I was fortunate enough to be given the opportunity to review Nancy Swing's debut novel and thoroughly enjoyed it, but her second novel, Child's Play, is even better. It's an incredibly powerful story of despair and redemption, and an unlikely friendship that alters the two protagonists' lives. Well worth reading.
Eden Jones and Bethanne Swanson are no-account people, both in their own eyes and in the estimation of the residents of Lewiston, West Virginia, the small town in which they live.
Eden is thirteen and lives with her mother and baby brother on a trailer park. Since her father walked out on them, Eden has tried to help her mother to keep their small family afloat by babysitting her young brother every night during the school holidays so that her mother can do shift work at the mill and afford a baby-sitter and work when Eden is in school. Eden is plump and has little money and is teased by the other children at her school. The bullying would be much worse if it wasn’t for Ray-Jean Shackleford, who had befriended her. Ray-Jean was one of the toughest, most street-wise kids in the town, a girl who seemed afraid of nothing and broke into wealthy people’s houses to snoop and sometimes to steal. Eden is a naïve but clever young girl and, despite the sparseness of her opportunities, is interested in learning, usually from the education channels on television. She regards Ray-Jean as an adventurer, a person much braver than herself, and never questions whether what she does is wrong.
Bethanne is fifty, out-of-shape and dogged by her addiction to cigarettes and alcohol. Her life is a mess, mainly because of her habit of choosing predatory bullying men to live with. These men have physically and emotionally abused her and left her destitute. Bethanne is living in the house of her sister, Mary Margaret, an elegant, sophisticated woman who is married to Winston Gravesly, a wealthy, prominent, West Virginia lawyer. Mary Margaret has two grown up children, Lucinda and Clay. Lucinda has always been hostile towards Bethanne but Clay is still her friend. Bethanne is aware that the blackmail she used to force her sister to take her in was wrong but she is too desperate and damaged to truly regret it.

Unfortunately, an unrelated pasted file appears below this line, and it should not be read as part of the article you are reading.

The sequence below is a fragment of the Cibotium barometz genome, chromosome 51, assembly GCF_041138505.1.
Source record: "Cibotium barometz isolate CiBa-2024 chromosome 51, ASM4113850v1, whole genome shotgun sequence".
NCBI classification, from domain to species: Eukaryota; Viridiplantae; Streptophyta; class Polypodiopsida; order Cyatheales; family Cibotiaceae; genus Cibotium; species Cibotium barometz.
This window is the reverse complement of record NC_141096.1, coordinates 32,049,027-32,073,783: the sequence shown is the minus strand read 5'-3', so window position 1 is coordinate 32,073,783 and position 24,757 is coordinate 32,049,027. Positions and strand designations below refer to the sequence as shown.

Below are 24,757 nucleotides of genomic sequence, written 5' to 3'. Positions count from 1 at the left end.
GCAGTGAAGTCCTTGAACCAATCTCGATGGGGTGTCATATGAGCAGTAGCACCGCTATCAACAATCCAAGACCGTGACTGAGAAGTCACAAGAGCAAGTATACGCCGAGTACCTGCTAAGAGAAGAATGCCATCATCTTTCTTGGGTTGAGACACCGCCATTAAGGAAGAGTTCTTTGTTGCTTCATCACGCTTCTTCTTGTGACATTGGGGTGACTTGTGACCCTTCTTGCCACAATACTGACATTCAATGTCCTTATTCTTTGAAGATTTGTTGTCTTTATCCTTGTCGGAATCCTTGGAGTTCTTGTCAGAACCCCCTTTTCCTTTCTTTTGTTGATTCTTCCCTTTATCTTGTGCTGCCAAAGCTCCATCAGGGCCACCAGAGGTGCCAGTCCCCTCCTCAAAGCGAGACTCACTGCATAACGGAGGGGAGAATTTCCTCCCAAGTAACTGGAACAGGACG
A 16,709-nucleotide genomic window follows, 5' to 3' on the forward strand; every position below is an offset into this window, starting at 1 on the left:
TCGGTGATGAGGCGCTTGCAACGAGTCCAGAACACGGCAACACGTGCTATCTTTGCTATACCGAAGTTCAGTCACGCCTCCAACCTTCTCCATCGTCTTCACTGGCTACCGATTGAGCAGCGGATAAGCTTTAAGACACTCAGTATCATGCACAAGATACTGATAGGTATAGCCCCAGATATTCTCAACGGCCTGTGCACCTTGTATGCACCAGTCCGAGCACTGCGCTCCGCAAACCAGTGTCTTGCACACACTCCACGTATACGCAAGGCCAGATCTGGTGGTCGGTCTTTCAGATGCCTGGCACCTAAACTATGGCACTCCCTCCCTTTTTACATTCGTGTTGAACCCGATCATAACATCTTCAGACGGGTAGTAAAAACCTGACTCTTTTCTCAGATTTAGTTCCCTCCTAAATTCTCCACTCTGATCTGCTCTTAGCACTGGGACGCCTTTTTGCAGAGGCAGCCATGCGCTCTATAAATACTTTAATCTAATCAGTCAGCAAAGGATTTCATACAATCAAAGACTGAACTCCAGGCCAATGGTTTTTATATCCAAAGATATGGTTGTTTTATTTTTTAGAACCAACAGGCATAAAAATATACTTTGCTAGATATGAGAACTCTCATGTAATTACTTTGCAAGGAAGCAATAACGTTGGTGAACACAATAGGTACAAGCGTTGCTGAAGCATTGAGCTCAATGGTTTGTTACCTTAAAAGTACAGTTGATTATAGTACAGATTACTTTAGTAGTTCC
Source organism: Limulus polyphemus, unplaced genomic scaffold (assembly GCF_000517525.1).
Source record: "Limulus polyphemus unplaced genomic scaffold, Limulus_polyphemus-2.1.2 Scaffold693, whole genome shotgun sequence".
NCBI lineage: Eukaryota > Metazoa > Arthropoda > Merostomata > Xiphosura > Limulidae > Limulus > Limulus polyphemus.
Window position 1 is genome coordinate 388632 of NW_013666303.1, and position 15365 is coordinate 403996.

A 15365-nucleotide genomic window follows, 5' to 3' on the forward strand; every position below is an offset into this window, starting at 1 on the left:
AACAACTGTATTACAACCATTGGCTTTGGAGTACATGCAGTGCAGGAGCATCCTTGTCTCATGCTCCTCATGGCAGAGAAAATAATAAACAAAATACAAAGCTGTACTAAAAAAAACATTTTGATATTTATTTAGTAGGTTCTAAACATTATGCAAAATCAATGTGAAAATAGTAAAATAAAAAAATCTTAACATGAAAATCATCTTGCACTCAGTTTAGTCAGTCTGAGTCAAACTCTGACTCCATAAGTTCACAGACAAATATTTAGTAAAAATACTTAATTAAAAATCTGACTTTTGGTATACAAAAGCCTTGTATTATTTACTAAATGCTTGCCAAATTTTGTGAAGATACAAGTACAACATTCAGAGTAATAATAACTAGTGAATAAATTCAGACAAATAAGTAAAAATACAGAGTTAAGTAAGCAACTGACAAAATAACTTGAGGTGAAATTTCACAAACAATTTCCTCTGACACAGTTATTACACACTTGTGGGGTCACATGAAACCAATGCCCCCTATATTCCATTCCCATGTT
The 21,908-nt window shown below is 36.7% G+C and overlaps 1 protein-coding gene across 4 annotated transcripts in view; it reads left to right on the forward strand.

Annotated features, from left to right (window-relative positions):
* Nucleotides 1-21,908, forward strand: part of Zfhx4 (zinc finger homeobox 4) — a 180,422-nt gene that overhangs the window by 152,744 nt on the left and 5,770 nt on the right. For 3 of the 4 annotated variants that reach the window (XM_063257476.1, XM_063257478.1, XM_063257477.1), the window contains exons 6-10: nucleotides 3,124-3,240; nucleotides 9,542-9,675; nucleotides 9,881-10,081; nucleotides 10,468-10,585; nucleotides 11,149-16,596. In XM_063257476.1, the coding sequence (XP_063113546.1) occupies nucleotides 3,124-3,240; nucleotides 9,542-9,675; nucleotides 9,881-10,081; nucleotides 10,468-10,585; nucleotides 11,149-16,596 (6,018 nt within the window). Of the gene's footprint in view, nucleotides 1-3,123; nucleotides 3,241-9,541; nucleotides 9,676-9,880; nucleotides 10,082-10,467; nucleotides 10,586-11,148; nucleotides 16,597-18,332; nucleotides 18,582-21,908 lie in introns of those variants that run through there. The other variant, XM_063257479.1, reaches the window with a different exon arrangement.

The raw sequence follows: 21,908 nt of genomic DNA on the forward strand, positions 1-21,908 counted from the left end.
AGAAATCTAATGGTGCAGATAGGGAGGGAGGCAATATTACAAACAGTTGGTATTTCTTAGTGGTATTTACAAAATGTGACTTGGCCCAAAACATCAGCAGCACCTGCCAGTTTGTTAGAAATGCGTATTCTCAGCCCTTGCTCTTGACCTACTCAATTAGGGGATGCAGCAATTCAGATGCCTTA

The story opens at the point where Ray-Jean and Mary Margaret have just died. They were together in Mary Margaret’s car, which drove into the lake at the Gravesley’s summer house. Winston Gravesly used his influence to have the deaths ruled as a tragic accident but any explanations as to why Mary Margaret would have been transporting Ray-Jean in her car are unconvincing. Both Eden and Bethanne are convinced that there is something deeply suspicious about the deaths and set out to discover the truth. At first they work separately but soon they become aware of each other’s presence and join forces, cautiously, not trusting one another, until suddenly they discover an affection for each other and a respect that surprises them both. However their investigation comes to the attention of some powerful people who have dark secrets to hide and Eden and Bethanne realise that their own lives are at risk.
Child’s Play is Nancy Swings' second crime novel but the first set in Lewiston, West Virginia. It is a compelling novel of American, small town society and a fascinating study of the damage dark secrets can do to an individual, a family and a community. At the same time, there is a lot of gentle humour in the book, and two unusual but thoroughly engaging protagonists in Eden and Bethanne. This is not only an excellent crime novel but also a story of redemption as Eden discovers her potential and Bethanne rediscovers her self-respect. The book has dark themes sensitively handled but one of its chief delights is the developing relationship between the two unlikely friends. Child’s Play is an excellent read and one which I would recommend.
Published by Park Place Publications